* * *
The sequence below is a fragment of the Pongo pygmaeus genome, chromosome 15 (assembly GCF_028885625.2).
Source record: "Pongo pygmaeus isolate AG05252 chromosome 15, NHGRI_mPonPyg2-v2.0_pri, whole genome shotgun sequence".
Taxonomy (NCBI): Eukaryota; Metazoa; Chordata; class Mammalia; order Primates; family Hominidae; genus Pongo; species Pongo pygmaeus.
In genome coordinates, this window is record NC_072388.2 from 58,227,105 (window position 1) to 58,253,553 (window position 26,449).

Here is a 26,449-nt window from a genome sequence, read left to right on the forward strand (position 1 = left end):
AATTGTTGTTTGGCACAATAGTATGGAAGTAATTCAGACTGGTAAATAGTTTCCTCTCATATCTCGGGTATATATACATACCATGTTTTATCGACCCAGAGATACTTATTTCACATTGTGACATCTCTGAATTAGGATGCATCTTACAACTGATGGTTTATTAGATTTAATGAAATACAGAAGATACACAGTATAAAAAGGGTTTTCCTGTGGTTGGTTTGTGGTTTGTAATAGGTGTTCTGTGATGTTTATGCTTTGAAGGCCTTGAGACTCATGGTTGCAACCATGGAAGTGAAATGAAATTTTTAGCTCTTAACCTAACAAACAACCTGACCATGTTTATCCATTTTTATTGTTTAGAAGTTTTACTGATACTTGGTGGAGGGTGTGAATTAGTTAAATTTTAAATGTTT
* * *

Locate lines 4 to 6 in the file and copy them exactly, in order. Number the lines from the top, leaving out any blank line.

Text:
In genome coordinates, this window is record NC_072388.2 from 58,227,105 (window position 1) to 58,253,553 (window position 26,449).

Here is a 26,449-nt window from a genome sequence, read left to right on the forward strand (position 1 = left end):
AATTGTTGTTTGGCACAATAGTATGGAAGTAATTCAGACTGGTAAATAGTTTCCTCTCATATCTCGGGTATATATACATACCATGTTTTATCGACCCAGAGATACTTATTTCACATTGTGACATCTCTGAATTAGGATGCATCTTACAACTGATGGTTTATTAGATTTAATGAAATACAGAAGATACACAGTATAAAAAGGGTTTTCCTGTGGTTGGTTTGTGGTTTGTAATAGGTGTTCTGTGATGTTTATGCTTTGAAGGCCTTGAGACTCATGGTTGCAACCATGGAAGTGAAATGAAATTTTTAGCTCTTAACCTAACAAACAACCTGACCATGTTTATCCATTTTTATTGTTTAGAAGTTTTACTGATACTTGGTGGAGGGTGTGAATTAGTTAAATTTTAAATGTTT